ds Well-Known Member

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    I don`t think it matters that the scope is not alligned to the bore. A barrel will vibrate in all directions anyway, plus which the chances of a mount being exactly in line with the bore is remote.

    I think the idea is to align the scope to the bullet path. Adjust the scope to the bullet path with the windage adjustment - horizontal plain.

    Leveling a scope allows you to adjust the vertical component (elevation) without affecting the horizontal component. In other words its plumb. I sort of do it with three levels - one on the rifle, one on the mount and one on the elevation turret with the cap removed when setting a scope up and test on a target as others have said.

    Well thats my understanding of it, most willing to learn where I am going wrong.

    David.
     
  8. screech

    screech Well-Known Member

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    If you own a nightforce and have a solid weaver style base then just put work cards in between the scope and base and crank down the scope in the rings. make sure you have enough to keep it TIGHT then take out the cards and your race ready. At least it's worked for me. Hope this helped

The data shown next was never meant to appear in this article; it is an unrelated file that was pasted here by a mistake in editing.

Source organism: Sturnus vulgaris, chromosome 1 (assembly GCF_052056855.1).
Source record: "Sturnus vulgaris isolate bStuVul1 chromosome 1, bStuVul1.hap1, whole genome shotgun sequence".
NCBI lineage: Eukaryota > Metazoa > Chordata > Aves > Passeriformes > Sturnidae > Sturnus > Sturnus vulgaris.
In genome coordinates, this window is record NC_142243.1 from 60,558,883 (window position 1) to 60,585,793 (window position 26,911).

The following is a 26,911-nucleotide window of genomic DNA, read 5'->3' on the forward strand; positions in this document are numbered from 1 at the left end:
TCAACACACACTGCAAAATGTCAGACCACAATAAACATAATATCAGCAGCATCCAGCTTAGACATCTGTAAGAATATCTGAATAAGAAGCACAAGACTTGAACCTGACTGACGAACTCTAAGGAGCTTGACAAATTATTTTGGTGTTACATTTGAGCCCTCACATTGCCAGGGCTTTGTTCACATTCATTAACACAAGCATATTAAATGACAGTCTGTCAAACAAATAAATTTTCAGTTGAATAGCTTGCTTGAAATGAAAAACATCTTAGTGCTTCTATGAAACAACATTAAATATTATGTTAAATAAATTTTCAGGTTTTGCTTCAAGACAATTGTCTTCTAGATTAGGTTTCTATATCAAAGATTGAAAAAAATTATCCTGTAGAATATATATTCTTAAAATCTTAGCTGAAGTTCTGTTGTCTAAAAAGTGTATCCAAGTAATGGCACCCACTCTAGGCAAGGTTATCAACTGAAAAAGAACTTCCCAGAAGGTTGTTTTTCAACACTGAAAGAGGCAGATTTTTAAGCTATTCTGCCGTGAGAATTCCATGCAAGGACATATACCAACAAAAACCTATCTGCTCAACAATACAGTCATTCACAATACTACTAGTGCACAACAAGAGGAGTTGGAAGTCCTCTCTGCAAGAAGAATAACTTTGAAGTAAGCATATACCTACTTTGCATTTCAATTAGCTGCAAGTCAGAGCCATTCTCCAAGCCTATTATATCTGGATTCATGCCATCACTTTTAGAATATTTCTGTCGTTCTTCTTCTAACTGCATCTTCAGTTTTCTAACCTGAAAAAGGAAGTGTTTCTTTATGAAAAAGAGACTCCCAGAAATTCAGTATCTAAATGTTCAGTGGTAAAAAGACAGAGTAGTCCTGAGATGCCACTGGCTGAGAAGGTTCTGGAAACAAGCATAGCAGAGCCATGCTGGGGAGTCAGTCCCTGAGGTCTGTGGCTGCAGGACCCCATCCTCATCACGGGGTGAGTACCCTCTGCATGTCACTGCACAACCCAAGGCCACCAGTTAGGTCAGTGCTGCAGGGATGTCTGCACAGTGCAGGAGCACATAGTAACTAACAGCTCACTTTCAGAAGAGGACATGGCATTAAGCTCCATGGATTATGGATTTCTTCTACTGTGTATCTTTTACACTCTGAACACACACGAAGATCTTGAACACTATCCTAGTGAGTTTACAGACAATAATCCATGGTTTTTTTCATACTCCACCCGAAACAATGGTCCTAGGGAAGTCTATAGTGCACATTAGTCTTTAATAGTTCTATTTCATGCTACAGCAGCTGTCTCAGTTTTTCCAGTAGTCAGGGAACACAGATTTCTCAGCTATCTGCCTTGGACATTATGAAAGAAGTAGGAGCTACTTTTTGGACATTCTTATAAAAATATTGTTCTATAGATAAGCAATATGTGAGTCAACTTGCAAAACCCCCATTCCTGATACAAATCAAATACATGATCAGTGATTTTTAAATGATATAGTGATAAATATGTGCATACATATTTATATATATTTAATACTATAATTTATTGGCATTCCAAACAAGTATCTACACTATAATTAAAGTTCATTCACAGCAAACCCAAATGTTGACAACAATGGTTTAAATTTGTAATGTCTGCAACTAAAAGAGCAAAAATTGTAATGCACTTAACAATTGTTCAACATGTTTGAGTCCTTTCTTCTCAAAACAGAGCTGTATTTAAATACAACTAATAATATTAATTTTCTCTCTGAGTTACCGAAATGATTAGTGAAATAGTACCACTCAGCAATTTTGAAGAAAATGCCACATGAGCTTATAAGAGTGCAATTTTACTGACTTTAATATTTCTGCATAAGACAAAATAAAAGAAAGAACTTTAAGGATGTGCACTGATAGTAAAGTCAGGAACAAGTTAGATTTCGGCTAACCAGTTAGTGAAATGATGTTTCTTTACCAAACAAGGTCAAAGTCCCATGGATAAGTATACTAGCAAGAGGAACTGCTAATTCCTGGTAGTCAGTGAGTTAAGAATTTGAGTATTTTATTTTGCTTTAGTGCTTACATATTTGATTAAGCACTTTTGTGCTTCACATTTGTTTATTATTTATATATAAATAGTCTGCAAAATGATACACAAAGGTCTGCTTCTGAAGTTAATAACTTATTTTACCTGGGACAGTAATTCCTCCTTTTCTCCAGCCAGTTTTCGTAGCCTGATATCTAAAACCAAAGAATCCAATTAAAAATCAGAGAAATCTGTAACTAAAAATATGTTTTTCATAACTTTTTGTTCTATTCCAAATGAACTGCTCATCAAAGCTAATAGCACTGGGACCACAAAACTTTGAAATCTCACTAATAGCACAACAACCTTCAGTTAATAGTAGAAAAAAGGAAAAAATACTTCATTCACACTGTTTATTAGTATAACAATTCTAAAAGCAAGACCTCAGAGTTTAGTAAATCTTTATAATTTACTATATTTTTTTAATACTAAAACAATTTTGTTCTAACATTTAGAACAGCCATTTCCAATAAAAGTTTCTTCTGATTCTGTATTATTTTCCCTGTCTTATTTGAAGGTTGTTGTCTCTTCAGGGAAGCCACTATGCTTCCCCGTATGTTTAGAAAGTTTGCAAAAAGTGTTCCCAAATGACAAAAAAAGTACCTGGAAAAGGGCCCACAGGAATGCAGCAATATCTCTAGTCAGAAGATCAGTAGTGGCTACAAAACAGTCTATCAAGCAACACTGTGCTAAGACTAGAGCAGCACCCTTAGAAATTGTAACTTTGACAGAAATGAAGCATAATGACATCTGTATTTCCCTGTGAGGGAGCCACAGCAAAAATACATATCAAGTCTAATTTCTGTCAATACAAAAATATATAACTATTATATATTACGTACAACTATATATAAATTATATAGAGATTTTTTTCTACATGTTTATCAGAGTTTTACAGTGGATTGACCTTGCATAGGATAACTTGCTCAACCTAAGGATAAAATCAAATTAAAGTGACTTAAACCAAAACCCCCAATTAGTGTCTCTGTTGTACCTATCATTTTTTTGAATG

9. zingdingo

    zingdingo Well-Known Member

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    Next time I go to an official range with target backing and all (VAST majority of my shooting is done at targets on apple or banana boxes, which don't stay level enough to try your method) I will draw a vert. line and level my rifle and check and see how good my leveling jobs with the Weever system worked.

    Will post results pending range visit.
     
  10. skip AI

    skip AI Well-Known Member

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    Reason I asked was because one of my rifles shoots the group slightly off centre to the right.
    Which at a fair way away amounts to a minor missplacement, but it is an issue.

    cheers
     
  11. dbhostler

    dbhostler Well-Known Member